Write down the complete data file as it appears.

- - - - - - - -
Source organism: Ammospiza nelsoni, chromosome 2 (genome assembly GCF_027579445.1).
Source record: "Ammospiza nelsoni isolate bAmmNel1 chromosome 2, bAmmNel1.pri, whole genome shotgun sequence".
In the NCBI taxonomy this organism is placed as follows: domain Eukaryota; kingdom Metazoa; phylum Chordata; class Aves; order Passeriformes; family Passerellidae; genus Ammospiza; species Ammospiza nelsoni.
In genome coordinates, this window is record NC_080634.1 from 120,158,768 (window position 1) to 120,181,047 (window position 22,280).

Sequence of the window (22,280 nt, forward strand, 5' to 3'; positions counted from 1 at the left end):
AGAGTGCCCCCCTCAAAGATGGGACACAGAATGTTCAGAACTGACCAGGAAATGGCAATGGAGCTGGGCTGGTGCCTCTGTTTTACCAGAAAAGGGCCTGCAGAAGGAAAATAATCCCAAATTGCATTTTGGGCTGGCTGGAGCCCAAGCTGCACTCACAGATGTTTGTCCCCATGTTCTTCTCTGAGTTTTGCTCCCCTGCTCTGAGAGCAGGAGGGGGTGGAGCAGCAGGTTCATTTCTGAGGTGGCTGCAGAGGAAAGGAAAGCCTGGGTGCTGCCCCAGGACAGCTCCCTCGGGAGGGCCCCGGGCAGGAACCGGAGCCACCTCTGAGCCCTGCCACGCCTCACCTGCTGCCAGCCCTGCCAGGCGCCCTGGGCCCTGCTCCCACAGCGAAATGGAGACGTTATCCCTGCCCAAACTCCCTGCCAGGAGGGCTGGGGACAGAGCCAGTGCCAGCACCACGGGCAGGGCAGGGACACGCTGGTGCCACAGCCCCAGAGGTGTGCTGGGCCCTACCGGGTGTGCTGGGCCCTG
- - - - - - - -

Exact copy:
Source organism: Ammospiza nelsoni, chromosome 2 (genome assembly GCF_027579445.1).
Source record: "Ammospiza nelsoni isolate bAmmNel1 chromosome 2, bAmmNel1.pri, whole genome shotgun sequence".
In the NCBI taxonomy this organism is placed as follows: domain Eukaryota; kingdom Metazoa; phylum Chordata; class Aves; order Passeriformes; family Passerellidae; genus Ammospiza; species Ammospiza nelsoni.
In genome coordinates, this window is record NC_080634.1 from 120,158,768 (window position 1) to 120,181,047 (window position 22,280).

Sequence of the window (22,280 nt, forward strand, 5' to 3'; positions counted from 1 at the left end):
AGAGTGCCCCCCTCAAAGATGGGACACAGAATGTTCAGAACTGACCAGGAAATGGCAATGGAGCTGGGCTGGTGCCTCTGTTTTACCAGAAAAGGGCCTGCAGAAGGAAAATAATCCCAAATTGCATTTTGGGCTGGCTGGAGCCCAAGCTGCACTCACAGATGTTTGTCCCCATGTTCTTCTCTGAGTTTTGCTCCCCTGCTCTGAGAGCAGGAGGGGGTGGAGCAGCAGGTTCATTTCTGAGGTGGCTGCAGAGGAAAGGAAAGCCTGGGTGCTGCCCCAGGACAGCTCCCTCGGGAGGGCCCCGGGCAGGAACCGGAGCCACCTCTGAGCCCTGCCACGCCTCACCTGCTGCCAGCCCTGCCAGGCGCCCTGGGCCCTGCTCCCACAGCGAAATGGAGACGTTATCCCTGCCCAAACTCCCTGCCAGGAGGGCTGGGGACAGAGCCAGTGCCAGCACCACGGGCAGGGCAGGGACACGCTGGTGCCACAGCCCCAGAGGTGTGCTGGGCCCTACCGGGTGTGCTGGGCCCTG